Because Of You
CHET O'KEEFE ist ein klassischer amerikanischer Singer/Songwriter. Die Empathie, die lieblichen Melodien und der Humor klingen manchmal sehr nach John Prine und Guy Clark. Kraft, Trauer und Melancholie atmen Townes van Zandt. Es ist kein Zufall, dass es einen vierten Meister gibt, der uns zum Zuhören brachte und sagte, Chet sei sein absoluter Favorit. Otis Gibbs ist sowohl ein großer Fan als auch ein naher Freund. Sie haben die selbe Fähigkeit, das anonyme Amerika widerzuspiegeln (abzubilden), das die meisten leben und atmen. Chet O'Keefes Lieder sind eine Liebeserklärung an die kleinen (bescheidenen) Leute. Leute, die ohne größere Ansprüche aber mit allerlei menschlichen Defekten irgendwie funktionieren.
Drei Wochen Unterwegssein mit Kinky Friedman bedeutete viel für Chet O'Keefe. Vor allem wurde jedes Konzert zum Triumph (Sieg), als ein zunächst schockiertes Publikum nicht anders konnte, als vor Chets starken Liedern und warmherziger Persönlichkeit zu kapitulieren. Der andere Effekt ist der, dass Chet und Kinky wirklich Freunde wurden, und nach dieser Tournee zieht Chet über den Winter in Kinkys Ranch. Kinky wird den bescheidenen (anspruchslosen) Chet bei Kontakten und seiner Karriere in Texas und den übrigen USA unterstützen.
Wie viele wahre Talente ist Chet in jeder Hinsicht ein verborgener Schatz. Als er die Platte einspielte, wohnte er im Künstlerquartier um East Nashville herum und schrieb die meiste Musik für andere. Nun ist er in die nordwestliche Ecke des Bundesstaates Washington auf einen Berggipfel gezogen, der seiner Familie seit Generationen gehört. Dort wohnt Chet in einer kleinen Hütte ohne Elektrizität und Wasser. Die einzigen Nachbarn, die manchmal vorbeischauen, sind eine Clique von Bären, Elchen und Wölfen, die kontrollieren, ob Chet draußen etwas Gutes zu essen liegengelassen hat. Dort schreibt Chet seine Lieder und fühlt sich wohl. An gewissen Tagen und Abenden fährt er runter in eine der Kleinstädte in der Nähe und spielt in einer Bar oder besucht ein Internetcafé, um seine Mails zu checken. Manchmal arbeitet er auch ein bisschen zusätzlich auf einer organischen Farm in der Nähe. Chet ist wirklich so rootsy wie man nur sein kann.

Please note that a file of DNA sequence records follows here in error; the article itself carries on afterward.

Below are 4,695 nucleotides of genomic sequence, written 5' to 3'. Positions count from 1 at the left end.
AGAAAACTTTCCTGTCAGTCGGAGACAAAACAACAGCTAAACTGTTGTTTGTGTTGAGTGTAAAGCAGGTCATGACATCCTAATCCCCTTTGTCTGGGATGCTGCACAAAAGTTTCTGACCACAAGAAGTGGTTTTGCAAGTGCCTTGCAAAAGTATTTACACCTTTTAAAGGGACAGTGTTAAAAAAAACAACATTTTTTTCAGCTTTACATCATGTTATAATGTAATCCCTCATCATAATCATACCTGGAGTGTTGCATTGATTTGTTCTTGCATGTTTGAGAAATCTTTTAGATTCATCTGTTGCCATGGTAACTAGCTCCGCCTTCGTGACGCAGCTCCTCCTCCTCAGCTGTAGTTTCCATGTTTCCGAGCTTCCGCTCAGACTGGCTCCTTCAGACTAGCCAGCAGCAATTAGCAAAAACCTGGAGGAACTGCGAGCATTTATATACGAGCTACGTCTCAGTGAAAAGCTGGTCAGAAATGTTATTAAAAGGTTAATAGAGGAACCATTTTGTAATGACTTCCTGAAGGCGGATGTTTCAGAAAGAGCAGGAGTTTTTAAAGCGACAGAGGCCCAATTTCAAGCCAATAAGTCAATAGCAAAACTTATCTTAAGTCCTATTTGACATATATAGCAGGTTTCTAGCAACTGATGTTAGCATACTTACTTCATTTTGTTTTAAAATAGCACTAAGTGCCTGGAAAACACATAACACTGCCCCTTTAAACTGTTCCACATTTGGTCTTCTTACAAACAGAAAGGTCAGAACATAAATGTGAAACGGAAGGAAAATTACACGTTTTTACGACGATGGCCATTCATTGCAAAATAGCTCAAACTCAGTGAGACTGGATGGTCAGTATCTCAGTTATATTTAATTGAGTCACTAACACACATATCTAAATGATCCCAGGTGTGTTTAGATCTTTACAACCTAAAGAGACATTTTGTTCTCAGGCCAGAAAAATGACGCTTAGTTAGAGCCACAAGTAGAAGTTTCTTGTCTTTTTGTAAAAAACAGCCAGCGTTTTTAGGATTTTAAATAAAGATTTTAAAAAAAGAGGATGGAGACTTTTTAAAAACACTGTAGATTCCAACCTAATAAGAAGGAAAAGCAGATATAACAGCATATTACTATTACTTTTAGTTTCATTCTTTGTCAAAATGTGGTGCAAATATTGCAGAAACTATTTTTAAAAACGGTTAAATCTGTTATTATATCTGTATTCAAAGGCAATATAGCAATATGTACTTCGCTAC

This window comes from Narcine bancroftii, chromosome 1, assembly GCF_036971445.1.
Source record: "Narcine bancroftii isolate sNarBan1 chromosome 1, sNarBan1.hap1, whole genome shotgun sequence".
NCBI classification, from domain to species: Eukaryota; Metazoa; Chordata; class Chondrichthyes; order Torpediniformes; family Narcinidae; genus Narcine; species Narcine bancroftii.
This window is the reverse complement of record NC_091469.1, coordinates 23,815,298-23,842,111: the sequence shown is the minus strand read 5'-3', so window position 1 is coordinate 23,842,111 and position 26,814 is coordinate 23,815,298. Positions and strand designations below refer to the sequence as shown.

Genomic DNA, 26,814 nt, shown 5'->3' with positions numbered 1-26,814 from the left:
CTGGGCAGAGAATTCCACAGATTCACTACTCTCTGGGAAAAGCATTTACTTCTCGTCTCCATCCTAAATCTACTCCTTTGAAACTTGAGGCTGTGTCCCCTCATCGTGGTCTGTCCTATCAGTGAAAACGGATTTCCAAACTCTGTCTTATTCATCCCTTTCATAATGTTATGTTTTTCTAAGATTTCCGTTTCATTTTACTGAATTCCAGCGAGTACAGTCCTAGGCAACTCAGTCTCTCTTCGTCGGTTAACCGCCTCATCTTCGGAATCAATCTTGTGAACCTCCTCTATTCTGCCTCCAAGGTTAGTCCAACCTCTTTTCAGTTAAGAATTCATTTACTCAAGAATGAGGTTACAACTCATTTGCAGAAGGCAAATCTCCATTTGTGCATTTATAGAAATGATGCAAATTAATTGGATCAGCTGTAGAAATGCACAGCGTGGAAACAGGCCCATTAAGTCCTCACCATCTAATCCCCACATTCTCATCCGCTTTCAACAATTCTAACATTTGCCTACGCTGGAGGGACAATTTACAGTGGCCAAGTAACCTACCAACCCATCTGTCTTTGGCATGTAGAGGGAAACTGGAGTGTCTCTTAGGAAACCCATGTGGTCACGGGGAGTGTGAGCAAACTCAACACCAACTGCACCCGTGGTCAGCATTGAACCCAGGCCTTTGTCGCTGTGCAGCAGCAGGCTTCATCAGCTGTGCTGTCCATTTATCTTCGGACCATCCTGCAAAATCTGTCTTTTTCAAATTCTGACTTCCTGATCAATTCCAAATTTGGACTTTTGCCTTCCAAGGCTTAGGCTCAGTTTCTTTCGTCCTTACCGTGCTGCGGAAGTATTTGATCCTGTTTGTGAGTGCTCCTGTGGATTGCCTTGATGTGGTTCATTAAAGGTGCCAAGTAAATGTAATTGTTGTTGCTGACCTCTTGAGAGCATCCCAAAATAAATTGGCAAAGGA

Chet O´Keefe’s brand new album ”Because Of You” ranges from deep, dark and moving songs all the way to upbeat and light numbers. It fits on pretty much every occasion. The sound is very pleasant and easily approachable if you are just looking to lay your head on the shoulder of a beautiful country album, but it also has the quality and depth to really move you if you are ready to completely introduce your heart to a great singer-songwriter.
Peering out from behind a pair of black spectacles, beneath the brim of a dark hat, singer-songwriter Chet O’ Keefe watches the world turn ’round.
At first glance, he quietly radiates the aura of a mysterious, wandering nomad; a rootless troubadour; a Huckleberry Finn-meets-Bob Dylan-meets-John Prine. Upon observation, however, you realize there is a good reason why. When it comes to music, O’Keefe is as real as it gets.
“I got my first records when I was 6 years old,” he says. “They were The Moody Blues’ To Our Children’s Children’s Children,’ a self-titled John Edwards record, and Cat Stevens’ ‘Tea for the Tillerman.’ In 1998, in my early 30′s, I won a songwriting contest put on by a Massachusetts radio station, and time in a professional recording studio was part of my prize, so I finally got to make a record of my own.” Since then, he now has three albums on the shelf: His debut record, “Four Wheel Low,” (1998), the 2012 release, “Gamebird” and the brand new ”Because Of You”.